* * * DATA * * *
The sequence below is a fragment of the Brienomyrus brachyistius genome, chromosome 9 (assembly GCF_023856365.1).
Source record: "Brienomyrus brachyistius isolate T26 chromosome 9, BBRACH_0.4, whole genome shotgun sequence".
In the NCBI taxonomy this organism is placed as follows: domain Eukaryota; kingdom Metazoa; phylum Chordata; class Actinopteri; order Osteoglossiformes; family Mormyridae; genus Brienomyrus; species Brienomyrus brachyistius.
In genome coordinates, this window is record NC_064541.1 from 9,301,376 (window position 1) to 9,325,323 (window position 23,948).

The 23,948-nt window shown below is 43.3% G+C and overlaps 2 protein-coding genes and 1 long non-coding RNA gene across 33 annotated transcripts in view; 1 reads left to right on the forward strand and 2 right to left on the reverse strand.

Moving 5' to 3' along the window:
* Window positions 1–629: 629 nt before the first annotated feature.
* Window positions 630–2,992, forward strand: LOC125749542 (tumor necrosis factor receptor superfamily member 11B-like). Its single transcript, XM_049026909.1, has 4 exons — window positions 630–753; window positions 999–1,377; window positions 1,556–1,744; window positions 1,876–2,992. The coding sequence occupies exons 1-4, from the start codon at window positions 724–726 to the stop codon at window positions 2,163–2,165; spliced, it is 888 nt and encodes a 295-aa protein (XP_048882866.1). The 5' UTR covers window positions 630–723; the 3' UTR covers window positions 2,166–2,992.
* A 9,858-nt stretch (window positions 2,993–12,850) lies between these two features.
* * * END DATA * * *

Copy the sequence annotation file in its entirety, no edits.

The sequence below is a fragment of the Brienomyrus brachyistius genome, chromosome 9 (assembly GCF_023856365.1).
Source record: "Brienomyrus brachyistius isolate T26 chromosome 9, BBRACH_0.4, whole genome shotgun sequence".
In the NCBI taxonomy this organism is placed as follows: domain Eukaryota; kingdom Metazoa; phylum Chordata; class Actinopteri; order Osteoglossiformes; family Mormyridae; genus Brienomyrus; species Brienomyrus brachyistius.
In genome coordinates, this window is record NC_064541.1 from 9,301,376 (window position 1) to 9,325,323 (window position 23,948).

The 23,948-nt window shown below is 43.3% G+C and overlaps 2 protein-coding genes and 1 long non-coding RNA gene across 33 annotated transcripts in view; 1 reads left to right on the forward strand and 2 right to left on the reverse strand.

Moving 5' to 3' along the window:
* Window positions 1–629: 629 nt before the first annotated feature.
* Window positions 630–2,992, forward strand: LOC125749542 (tumor necrosis factor receptor superfamily member 11B-like). Its single transcript, XM_049026909.1, has 4 exons — window positions 630–753; window positions 999–1,377; window positions 1,556–1,744; window positions 1,876–2,992. The coding sequence occupies exons 1-4, from the start codon at window positions 724–726 to the stop codon at window positions 2,163–2,165; spliced, it is 888 nt and encodes a 295-aa protein (XP_048882866.1). The 5' UTR covers window positions 630–723; the 3' UTR covers window positions 2,166–2,992.
* A 9,858-nt stretch (window positions 2,993–12,850) lies between these two features.